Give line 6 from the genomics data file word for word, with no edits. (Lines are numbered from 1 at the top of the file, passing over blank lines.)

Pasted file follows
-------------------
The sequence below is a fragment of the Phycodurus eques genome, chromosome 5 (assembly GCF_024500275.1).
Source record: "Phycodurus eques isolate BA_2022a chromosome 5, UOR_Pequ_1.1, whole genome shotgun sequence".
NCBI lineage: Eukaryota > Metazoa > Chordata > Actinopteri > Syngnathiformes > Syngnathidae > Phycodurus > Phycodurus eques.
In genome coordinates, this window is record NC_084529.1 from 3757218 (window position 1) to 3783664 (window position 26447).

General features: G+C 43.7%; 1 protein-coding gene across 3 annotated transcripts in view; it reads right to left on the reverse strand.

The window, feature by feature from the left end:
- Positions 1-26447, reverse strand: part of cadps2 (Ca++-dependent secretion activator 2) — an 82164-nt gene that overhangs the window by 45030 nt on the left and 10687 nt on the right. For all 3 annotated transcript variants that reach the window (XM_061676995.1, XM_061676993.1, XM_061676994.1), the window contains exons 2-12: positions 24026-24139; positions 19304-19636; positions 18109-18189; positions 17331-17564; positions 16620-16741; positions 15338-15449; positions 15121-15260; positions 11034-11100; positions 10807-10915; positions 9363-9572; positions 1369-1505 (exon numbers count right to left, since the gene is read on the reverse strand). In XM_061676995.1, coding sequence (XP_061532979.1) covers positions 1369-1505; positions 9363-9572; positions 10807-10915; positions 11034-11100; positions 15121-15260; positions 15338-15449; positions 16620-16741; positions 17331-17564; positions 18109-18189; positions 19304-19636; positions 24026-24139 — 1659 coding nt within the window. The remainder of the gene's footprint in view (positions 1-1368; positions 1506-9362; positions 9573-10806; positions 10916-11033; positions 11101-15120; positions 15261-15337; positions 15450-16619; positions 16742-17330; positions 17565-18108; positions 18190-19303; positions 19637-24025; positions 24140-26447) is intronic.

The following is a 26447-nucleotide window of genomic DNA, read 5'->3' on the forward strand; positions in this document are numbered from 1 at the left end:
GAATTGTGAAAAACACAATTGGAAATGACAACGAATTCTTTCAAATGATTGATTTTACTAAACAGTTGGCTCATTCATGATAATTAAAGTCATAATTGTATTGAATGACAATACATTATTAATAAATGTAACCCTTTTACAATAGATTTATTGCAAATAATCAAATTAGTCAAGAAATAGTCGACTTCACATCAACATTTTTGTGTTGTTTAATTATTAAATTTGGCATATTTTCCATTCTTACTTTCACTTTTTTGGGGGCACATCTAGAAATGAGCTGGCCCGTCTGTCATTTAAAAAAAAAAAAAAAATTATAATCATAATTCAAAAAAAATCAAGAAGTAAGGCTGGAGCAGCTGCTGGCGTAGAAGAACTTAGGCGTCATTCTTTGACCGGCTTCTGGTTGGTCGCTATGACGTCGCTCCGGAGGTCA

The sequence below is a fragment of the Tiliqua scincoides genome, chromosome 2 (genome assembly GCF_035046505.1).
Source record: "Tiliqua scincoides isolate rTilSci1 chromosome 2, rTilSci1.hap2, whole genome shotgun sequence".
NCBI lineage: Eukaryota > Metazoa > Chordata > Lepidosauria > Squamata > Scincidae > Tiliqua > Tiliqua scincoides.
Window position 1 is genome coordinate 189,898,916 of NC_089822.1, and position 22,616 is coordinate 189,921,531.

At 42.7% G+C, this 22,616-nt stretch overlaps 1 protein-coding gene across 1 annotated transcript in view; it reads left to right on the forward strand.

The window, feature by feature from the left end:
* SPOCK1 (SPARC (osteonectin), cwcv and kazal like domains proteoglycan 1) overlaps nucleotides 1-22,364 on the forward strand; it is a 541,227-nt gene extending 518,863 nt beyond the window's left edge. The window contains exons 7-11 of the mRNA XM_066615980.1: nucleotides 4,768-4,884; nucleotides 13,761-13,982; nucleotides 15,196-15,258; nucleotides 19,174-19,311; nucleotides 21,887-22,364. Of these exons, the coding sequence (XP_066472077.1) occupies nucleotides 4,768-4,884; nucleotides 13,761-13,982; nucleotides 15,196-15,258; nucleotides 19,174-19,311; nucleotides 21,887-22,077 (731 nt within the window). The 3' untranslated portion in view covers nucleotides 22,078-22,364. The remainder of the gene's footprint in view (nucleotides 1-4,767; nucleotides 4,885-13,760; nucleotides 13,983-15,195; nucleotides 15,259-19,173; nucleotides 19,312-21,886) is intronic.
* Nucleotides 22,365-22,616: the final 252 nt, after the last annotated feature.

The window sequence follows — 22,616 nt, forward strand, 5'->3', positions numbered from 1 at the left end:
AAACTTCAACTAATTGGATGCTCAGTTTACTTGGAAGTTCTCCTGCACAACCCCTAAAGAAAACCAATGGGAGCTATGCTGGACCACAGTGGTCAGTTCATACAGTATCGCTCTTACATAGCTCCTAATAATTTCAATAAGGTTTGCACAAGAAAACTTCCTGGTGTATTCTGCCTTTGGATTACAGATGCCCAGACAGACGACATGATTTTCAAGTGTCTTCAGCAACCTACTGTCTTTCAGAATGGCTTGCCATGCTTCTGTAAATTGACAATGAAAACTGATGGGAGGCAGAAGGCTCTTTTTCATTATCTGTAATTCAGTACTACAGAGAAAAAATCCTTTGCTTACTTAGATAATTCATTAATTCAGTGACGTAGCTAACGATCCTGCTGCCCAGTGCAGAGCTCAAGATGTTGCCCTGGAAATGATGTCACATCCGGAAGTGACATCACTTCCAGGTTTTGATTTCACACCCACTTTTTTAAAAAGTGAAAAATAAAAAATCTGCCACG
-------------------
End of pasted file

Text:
The window, feature by feature from the left end: